In the midst of your very first year as a Woman of the World (which is what I call being a full-time entrepreneur)?
Gearing up to become a Woman of the World in 2014 or 2015?
Here’s a simple, bare-necessities can’t-mess-it-up checklist to take over the world as a new/soon-to-be Woman of the World, and if anyone tells you that you *have* to have anything else, they’re wrong:
- A one-page website. As long as it makes it clear as to who you are, what you do and for whom along with a way to contact you, you’re golden. Resources: About.me, SquareSpace, Wix, WordPress.com.
- Business “cards”. It’s so important to have something to leave someone with when you’ve sparked their interest in what you do. Business cards are still standard, but I’ve been to conferences recently where people passed out business tattoos, pencils, and post-it notes – so don’t be afraid to get creative. Resources: Vistaprint (the discount codes from Coupon Cabin are always the best ones for that site), Moo, Sticker Robot (that’s where my sticker biz cards + postcards came from), this Pinterest board.
- One product or service to offer – and the who, what, and why behind it. When I started this site in 2008, there was only one thing you could buy from me: 12 one-on-one coaching sessions. I didn’t add another offering (even an ebook!) ’til 2010, and it allowed me to make my effective escape. Resources: your own passion/experience as to what you wanna work on and how. If you need more clarity, The Right Brain Business Plan and The Renaissance Business are both great resources depending on what your challenges are. If you’re not sure what your business would be – but you know you want one! – I created a workbook and online course for that, and can also work with ya one-on-one (I opened up 2 spots to start with me next month!).
- A way to track your income and expenses. The tax man always comes knocking, and while you don’t need to be incorporated in order to start making money (I didn’t become an LLC ’til 2010, although I started getting paid for my coaching in 2008), you do need to keep good records as to what’s going in and what’s going out for your business – especially because there’s so much you can write off! Resources: Mint, YNAB, Outright.
- A bio that shows off your background, experience, personality, appearance – and why someone would wanna work with you. Resumes are for traditional jobs, and nobody that’s gonna hire you or buy your product is gonna ask for your resume. Instead, your bio is your calling card, and a way to make a killer first impression and answer the “But is she qualified?” and “What would she be like to work with?” questions. Don’t forget the photo, to make an even better connection with the reader. Resources: Alexandra Franzen’s Mad Libs style template + The Great I Am worksheet, plus pretty much everything else she’s written.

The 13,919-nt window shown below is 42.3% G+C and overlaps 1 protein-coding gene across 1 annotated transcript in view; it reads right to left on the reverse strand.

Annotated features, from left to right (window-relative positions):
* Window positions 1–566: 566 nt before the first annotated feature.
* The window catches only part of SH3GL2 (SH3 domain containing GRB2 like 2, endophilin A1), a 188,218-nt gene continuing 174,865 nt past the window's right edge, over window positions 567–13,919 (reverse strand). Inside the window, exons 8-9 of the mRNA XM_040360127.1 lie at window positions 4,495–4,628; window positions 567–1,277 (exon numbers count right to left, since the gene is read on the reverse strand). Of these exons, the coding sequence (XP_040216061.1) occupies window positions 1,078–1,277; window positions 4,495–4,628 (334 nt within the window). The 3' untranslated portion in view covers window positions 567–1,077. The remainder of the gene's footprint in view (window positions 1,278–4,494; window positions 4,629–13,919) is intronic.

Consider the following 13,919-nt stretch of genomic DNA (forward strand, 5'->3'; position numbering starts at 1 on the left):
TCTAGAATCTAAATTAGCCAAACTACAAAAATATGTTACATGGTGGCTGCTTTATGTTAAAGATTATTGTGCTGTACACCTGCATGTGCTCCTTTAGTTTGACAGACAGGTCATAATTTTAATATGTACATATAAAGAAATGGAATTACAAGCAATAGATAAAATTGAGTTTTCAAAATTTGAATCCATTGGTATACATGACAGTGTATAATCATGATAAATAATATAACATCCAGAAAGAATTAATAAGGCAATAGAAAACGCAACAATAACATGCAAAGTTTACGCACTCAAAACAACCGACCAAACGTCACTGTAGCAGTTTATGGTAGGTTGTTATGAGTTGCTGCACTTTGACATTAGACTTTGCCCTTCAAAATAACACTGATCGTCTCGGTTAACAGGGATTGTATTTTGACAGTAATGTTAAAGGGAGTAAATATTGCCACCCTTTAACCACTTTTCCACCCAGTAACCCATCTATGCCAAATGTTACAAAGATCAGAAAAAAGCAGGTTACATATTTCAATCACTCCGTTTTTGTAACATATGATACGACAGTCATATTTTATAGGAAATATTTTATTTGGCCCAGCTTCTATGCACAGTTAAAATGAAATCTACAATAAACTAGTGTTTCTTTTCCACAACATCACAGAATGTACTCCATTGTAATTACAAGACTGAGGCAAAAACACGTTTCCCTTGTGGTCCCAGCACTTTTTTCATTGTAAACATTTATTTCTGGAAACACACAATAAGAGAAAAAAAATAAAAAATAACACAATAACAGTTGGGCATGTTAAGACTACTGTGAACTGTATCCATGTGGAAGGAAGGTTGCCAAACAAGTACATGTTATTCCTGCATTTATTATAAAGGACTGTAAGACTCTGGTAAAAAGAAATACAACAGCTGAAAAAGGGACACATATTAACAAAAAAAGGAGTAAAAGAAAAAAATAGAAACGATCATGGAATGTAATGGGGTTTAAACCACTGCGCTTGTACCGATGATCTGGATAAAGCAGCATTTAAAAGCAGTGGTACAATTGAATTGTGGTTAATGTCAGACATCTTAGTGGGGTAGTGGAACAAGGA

- A newsletter list + a monthly newsletter. I am so not one to say you have to join every social media platform or that you must blog or whatnot…but a newsletter list is a must-have. Just think: a way for people to raise their hand and say, “Yes! I wanna hear what you have to say! Please let me know when that is!” Who are you to deny them your amazeballsness…and who are you to deny your business the chance to work with the people who feel connected to you? Resources: Mad Mimi, Mailchimp, AWeber.
- Low overhead. Like, seriously low overhead. If you have a virtual business like I do, the only things you really need to pay for is a domain name + hosting, and maybe a logo designer or a custom theme to look like the professional you are. If you offer a product, do what you can to order only what you need. Coworking spaces and assistants and copywriters can come later. Resources: Etsy is fab to find affordable logo designers and website templates . Out of the Resources mentioned above, Mad Mimi, Mailchimp, Mint, Wix, About.me, and Vistaprint all are free (although some have Premium services, or start charging when you reach, say, 2K subscribers).
- A supportive, like-minded community. I built my business solely online, meeting my “tribe” via blogging and tweeting. That was 5 years ago, and if I had the mastermind-y accountability groups that are de rigueur now, I know my growth would’ve absolutely have been accelerated. Sure, you can have a successful business solo – but where’s the fun in that? Resources: my Clubhouse (which closes tonight at 6 p.m. Eastern!), the Puttytribe, The League of Business Badasses, Kari’s Creative Community and Kickstart Labs. It all depends on what you know you need to thrive!
- A price that actually makes you money. You might be a newbie, but it doesn’t mean you have to give away the farm. Make sure to mark up your product or service enough to be paid for your time and expertise. When I first started coaching, I worked with 5 clients for free (because I needed that for my certification), and then charged $25/session until I graduated. After graduation, I charged $75/session…and have increased my pricing from there pretty steadily. If I only worked with “guinea pigs” or kept my $25/session rate for more than a few months, I’d have to pull the Plan B emergency cord for sure. Resources: for help with pricing, there’re some great posts and books right here.
Seriously – that’s it! The most important thing I can remind you of is that you’re looking for Phase 1 of your business: the bare minimum you need to get your name out there and start working! Everything else can come later – blogs, twitter accounts, LLC status, and workbooks galore.
But for now? Stick to what’s above and you’ll be claiming your Woman of the World crown right quick!
Any questions about your first full year as an entrepreneur, or mine? Anything you think I missed? Wanna wish me a Happy Birthday (it’s today!)? Say it in the comments!